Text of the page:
Thomas Ball (priest)

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Thomas Ball (1590–1659) was an English divine.

Life[edit]

Ball was born at Aberbury in Shropshire. While still young he was appointed usher in the then famous school of Mr. Puller, at Epping, in Essex, where he stayed for two years. Then he entered Queens' College, Cambridge in 1615. He proceeded M.A. in 1625.[1] He was received by John Preston as a pupil as recommended by Puller; when Preston became master of Emmanuel College, he took Ball along with him from Queens'.

Ball obtained a fellowship, and had a large group of pupils; his exercises and sermons at St. Mary's gained him distinction as a preacher. He accepted a call to the church of Northampton about 1630, and conducted the weekly lecture there for about twenty-seven years. When the plague came to the town, he remained and ministered.

He was three times married, and had a large family. He died, aged sixty-nine, in 1659, and was buried 21 June. His funeral sermon was preached by his neighbour, John Howes; it was published under the title of Real Comforts, and included notes on his life.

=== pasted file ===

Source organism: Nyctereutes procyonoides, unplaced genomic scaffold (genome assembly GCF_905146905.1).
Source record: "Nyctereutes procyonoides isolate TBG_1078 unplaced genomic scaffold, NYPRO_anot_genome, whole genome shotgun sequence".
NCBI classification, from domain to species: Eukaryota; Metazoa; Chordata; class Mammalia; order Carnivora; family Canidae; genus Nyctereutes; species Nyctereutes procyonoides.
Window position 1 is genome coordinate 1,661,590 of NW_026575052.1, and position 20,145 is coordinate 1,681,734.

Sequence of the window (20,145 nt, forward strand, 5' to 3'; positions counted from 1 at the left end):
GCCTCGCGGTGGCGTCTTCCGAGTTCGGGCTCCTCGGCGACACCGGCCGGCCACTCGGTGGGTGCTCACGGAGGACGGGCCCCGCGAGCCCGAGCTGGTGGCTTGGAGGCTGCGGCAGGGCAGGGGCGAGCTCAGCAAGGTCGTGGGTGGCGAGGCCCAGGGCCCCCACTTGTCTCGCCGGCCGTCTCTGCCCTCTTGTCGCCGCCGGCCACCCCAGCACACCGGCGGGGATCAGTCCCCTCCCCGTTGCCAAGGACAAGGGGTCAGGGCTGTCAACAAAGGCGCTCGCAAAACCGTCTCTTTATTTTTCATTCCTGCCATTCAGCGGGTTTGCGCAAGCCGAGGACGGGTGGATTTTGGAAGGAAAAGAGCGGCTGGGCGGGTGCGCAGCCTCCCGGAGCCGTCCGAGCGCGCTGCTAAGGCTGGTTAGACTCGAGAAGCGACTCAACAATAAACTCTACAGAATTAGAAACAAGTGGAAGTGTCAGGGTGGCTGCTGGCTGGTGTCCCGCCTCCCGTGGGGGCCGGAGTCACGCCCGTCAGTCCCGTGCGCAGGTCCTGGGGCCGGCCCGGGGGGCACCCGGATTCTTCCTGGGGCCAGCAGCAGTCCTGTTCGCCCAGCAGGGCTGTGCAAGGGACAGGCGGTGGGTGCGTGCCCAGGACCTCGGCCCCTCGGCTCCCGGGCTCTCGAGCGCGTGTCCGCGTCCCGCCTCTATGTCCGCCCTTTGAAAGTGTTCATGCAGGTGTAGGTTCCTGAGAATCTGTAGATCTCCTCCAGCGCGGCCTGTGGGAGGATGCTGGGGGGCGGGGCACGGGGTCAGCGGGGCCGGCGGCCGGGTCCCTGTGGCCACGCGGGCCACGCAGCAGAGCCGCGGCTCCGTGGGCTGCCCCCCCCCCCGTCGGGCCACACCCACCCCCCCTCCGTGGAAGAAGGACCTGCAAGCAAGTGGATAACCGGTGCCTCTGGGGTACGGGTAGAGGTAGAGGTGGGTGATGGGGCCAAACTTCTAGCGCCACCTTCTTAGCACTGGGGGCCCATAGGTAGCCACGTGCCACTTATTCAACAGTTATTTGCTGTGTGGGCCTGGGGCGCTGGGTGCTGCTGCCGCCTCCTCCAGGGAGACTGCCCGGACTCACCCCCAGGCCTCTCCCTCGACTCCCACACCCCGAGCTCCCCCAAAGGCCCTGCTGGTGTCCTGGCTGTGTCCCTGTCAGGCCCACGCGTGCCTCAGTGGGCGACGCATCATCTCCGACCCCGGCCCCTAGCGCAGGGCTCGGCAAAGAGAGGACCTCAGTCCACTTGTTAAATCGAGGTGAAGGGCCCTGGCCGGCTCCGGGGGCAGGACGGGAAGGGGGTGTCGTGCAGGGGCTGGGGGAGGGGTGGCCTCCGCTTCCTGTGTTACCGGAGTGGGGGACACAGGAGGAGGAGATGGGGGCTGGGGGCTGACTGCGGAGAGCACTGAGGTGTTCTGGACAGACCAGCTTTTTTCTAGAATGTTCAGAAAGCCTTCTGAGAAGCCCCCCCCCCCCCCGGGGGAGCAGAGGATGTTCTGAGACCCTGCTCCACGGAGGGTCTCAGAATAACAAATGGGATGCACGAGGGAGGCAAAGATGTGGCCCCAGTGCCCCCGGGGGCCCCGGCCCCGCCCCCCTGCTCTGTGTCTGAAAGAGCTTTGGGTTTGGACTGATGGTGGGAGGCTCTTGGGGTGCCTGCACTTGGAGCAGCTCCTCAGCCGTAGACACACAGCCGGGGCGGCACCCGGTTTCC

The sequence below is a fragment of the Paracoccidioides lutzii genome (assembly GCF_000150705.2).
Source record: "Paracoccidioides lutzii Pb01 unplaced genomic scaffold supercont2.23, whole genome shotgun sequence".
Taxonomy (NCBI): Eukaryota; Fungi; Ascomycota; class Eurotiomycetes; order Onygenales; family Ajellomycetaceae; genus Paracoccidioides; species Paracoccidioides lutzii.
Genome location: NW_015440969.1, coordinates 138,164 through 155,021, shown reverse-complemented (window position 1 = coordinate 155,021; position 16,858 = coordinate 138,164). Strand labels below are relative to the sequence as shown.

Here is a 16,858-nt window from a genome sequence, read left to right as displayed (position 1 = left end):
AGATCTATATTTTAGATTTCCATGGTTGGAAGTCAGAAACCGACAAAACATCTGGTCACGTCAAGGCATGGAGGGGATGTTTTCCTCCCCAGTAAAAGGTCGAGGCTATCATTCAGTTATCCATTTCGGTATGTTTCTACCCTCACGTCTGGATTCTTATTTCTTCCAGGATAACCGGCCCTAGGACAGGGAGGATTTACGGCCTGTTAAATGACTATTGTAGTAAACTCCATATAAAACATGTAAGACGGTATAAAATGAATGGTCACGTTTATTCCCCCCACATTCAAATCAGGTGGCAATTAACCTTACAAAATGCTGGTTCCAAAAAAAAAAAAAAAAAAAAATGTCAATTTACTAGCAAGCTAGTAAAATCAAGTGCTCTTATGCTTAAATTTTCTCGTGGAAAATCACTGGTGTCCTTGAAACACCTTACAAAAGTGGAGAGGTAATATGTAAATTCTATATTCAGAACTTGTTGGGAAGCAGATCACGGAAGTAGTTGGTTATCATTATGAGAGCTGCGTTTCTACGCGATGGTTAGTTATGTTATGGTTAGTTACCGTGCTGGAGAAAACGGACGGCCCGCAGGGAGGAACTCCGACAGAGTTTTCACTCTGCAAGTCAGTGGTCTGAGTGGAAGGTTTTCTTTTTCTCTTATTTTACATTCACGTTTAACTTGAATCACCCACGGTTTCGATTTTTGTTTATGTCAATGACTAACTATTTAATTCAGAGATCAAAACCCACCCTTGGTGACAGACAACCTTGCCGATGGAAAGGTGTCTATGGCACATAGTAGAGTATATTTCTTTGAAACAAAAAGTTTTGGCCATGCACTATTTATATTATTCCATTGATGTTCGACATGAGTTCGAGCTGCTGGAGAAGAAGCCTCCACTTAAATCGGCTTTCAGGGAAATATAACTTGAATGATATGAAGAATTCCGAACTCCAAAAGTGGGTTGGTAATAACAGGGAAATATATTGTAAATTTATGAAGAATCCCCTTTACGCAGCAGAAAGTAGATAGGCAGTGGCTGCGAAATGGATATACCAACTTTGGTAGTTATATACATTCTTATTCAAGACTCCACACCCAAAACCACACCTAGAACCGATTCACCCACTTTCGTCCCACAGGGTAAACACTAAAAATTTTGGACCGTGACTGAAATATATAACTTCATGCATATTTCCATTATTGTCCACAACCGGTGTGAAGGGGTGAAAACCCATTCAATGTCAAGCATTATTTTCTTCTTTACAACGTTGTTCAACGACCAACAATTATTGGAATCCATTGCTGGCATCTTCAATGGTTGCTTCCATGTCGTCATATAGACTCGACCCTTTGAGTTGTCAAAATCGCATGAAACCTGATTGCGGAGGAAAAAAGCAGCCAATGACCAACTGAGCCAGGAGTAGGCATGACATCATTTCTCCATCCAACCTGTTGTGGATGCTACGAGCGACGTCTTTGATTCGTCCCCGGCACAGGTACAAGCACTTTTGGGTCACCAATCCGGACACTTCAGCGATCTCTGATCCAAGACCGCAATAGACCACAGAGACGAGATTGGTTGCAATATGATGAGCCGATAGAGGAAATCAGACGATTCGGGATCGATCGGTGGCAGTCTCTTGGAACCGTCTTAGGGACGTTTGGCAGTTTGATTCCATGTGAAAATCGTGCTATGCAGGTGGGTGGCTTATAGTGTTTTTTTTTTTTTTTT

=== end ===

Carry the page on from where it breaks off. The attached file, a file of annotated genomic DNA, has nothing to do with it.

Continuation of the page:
Works[edit]

Ball printed only one book, Ποιμηνόπυργος — Pastorum Propugnaculum, or the Pulpit's Patronage against the Force of Unordained Usurpation and Invasion. (London, 1656). This is full of out-of-the-way learning. Pastorum Propugnaculum is a defence of the church of England: it vindicates the reasonableness and scripturalness of 'ordination' and of adequate learning; but states the objections of opponents.

Ball, with Thomas Goodwin, also edited and published the numerous posthumous works of his friend John Preston.

References[edit]

  1. ^ "Ball, Thomas (BL619T)". A Cambridge Alumni Database. University of Cambridge. 

 "Ball, Thomas". Dictionary of National Biography. London: Smith, Elder & Co. 1885–1900. 

Attribution

 This article incorporates text from a publication now in the public domain"Ball, Thomas". Dictionary of National Biography. London: Smith, Elder & Co. 1885–1900.